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Vol. 88. Issue S2.
Pages 9 (November - December 2022)
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Vol. 88. Issue S2.
Pages 9 (November - December 2022)
Open Access
Asymptomatic SARS-COV-2 infection in children's tonsils
Carolina S. Miurab,
Corresponding author

Corresponding author.
, Thais M. Limaa, Ronaldo B. Martinsa, Daniel M.M. Jorgea, Edwin Tamashirob, Wilma T. Anselmo-Limab, Eurico Arrudaa, Fabiana C.P. Valerab
a Departamento de Biologia Celular e Centro de Pesquisa em Virologia, Faculdade de Medicina de Ribeirão Preto (FMRP), Universidade de São Paulo (USP), Ribeirão Preto, SP, Brazil
b Departamento de Oftalmologia, Otorrinolaringologia e Cirurgia de Cabeça e Pescoço, Faculdade de Medicina de Ribeirão Preto (FMRP), Universidade de São Paulo (USP), Ribeirão Preto, SP, Brazil
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Vol. 88. Issue S2
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SARS-CoV-2 pandemic killed over 6 million people worldwide. Although COVID-19 is mainly known for lung infection, several extrapulmonary tissues had been described as infected by SARS-CoV-2 during the acute disease. At least for the initial variants, children were supposedly less exposed to the virus, predominantly presenting mild or asymptomatic infection. In the present study, we describe how SARS-CoV-2 can silently infect palatine tonsils and adenoids from asymptomatic children. We studied 48 children who underwent adenotonsillectomy between October 2020 and September 2021. None of them had experienced signs or symptoms of acute upper airway infection in the month prior to surgery. Nasal cytobrush, nasal wash and adenotonsillar tissue samples were tested by RT-PCR, immunohistochemistry (IHC), flow cytometry and neutralization assay. SARS-CoV-2 was detected in at least one sample in 12 patients (25%). SARS-CoV-2 genome detection rate was 20% in the tonsils, 16.27% in the adenoids, 10.41% of nasal cytobrushes and 6.25% of nasal washes. IHC confirmed the presence of SARS-CoV-2 nucleoprotein in 15 out of 16 positive tonsils samples, both in epithelium and lymphoid compartment. Flow cytometry revealed that CD123+ dendritic cells were the most frequently infected cell type (10.57%) followed by CD14+ monocytes (6.32%), CD4+ T lymphocytes (1.75%), CD20+ B lymphocytes (1.67%), and in less extent CD8+ T lymphocytes cells (1.36%). In conclusion, tonsils and adenoids are important sites of SARS-CoV-2 infection in asymptomatic children. Positive immunostaining in adenotonsillar tissue samples suggest that lymphoid tissue can be a reservoir of SARS-CoV-2 and may play an important role in community dissemination. It remains unclear for how long the lymphoid tissue can sustain the SARS-CoV-2 in a persistent infection, and whether this persistence has any impact on virus transmission.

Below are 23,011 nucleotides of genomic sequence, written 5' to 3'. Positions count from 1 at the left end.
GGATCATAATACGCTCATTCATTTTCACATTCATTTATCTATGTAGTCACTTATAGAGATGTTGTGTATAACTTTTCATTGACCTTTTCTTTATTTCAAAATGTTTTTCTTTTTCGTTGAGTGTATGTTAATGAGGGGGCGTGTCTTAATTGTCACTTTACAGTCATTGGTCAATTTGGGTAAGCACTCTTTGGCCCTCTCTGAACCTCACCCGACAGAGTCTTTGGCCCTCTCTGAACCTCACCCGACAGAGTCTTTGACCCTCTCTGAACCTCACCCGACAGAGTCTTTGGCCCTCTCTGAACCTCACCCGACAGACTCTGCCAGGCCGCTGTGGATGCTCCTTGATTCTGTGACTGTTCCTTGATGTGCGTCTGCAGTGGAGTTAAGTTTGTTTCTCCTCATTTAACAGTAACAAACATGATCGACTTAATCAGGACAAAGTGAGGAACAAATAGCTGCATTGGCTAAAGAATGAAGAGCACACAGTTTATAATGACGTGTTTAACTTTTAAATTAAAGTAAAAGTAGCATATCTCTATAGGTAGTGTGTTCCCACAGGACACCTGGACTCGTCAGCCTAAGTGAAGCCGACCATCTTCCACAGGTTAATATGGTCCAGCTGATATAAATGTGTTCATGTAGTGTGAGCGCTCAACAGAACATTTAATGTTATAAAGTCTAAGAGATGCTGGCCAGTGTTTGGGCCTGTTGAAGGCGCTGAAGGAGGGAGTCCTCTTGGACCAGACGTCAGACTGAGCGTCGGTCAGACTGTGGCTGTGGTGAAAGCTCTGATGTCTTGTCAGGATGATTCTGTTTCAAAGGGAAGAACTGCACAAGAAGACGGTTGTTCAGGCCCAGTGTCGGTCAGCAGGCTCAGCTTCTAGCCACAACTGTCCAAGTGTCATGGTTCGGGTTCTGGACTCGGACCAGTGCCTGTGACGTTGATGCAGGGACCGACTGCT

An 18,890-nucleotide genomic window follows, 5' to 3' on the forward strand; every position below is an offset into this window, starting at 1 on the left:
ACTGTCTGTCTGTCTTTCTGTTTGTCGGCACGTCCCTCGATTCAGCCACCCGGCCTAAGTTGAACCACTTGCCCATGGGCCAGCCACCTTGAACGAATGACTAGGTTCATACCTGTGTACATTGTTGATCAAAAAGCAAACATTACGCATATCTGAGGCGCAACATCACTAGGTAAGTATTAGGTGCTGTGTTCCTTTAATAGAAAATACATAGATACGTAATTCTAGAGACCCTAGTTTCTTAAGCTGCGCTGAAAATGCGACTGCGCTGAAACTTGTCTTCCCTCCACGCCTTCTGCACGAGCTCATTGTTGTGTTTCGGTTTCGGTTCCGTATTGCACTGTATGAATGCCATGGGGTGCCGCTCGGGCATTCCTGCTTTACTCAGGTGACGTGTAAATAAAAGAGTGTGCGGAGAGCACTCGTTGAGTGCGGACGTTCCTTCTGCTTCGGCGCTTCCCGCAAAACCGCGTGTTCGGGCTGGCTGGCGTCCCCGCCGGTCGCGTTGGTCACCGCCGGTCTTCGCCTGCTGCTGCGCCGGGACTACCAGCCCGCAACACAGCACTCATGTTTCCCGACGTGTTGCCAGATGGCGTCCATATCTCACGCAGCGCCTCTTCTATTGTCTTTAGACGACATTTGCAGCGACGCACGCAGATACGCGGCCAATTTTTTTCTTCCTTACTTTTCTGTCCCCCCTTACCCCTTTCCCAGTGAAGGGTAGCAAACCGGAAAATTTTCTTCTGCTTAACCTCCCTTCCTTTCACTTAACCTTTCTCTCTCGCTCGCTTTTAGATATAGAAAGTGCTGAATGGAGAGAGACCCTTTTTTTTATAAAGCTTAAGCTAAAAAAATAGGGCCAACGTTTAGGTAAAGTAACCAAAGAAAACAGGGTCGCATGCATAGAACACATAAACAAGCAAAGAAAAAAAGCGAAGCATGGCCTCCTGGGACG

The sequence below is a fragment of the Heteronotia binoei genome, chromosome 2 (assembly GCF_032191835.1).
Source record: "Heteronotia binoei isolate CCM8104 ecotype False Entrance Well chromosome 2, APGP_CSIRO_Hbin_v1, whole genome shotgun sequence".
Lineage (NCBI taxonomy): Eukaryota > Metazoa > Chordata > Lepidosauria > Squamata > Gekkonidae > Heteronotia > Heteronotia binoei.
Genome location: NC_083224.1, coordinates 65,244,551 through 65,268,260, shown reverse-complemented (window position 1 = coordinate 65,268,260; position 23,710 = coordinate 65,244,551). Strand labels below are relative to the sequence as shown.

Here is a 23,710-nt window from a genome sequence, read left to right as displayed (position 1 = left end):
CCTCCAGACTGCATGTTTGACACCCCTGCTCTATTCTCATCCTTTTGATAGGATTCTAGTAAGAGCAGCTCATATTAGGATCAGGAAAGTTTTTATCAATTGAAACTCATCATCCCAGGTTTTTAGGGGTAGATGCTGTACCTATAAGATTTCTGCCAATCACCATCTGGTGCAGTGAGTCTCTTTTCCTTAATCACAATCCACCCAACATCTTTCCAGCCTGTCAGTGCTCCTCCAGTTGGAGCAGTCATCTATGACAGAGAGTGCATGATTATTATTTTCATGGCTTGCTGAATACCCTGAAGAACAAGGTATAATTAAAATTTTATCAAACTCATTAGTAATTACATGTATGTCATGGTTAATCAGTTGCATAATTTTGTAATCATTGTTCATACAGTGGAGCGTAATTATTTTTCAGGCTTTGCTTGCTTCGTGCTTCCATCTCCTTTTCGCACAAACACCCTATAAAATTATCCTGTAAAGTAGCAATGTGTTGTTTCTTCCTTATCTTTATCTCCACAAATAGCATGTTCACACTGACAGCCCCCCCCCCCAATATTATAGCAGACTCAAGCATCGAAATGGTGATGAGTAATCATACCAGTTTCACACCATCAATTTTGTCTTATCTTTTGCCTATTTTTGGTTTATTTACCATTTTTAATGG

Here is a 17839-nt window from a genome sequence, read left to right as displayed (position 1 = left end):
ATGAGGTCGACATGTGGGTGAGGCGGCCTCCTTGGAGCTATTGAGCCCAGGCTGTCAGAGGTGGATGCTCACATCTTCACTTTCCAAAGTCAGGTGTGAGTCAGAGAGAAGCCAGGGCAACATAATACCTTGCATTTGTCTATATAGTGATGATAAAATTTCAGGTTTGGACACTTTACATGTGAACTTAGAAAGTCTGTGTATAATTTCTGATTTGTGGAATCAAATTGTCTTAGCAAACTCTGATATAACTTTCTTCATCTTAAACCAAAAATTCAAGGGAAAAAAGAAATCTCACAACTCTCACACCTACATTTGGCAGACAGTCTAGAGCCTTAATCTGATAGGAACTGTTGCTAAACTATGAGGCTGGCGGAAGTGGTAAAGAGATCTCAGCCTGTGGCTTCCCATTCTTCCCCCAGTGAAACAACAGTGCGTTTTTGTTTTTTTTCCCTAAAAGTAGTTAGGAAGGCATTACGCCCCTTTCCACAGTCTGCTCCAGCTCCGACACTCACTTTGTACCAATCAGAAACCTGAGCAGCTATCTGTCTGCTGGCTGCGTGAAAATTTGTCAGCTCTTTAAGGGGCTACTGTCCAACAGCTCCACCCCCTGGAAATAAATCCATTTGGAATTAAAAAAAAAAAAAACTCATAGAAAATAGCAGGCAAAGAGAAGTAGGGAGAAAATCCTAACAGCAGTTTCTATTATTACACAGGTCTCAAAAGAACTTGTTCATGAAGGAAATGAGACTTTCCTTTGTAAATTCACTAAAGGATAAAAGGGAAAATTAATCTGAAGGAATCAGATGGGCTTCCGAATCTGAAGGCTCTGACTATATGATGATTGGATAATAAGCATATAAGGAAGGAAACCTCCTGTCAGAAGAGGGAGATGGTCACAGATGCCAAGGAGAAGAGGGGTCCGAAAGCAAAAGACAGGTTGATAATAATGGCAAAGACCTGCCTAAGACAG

Keywords: COVID-19; SARS-CoV-2; Children; Tonsils; Adenoid.

Brazilian Journal of Otorhinolaryngology (English Edition)

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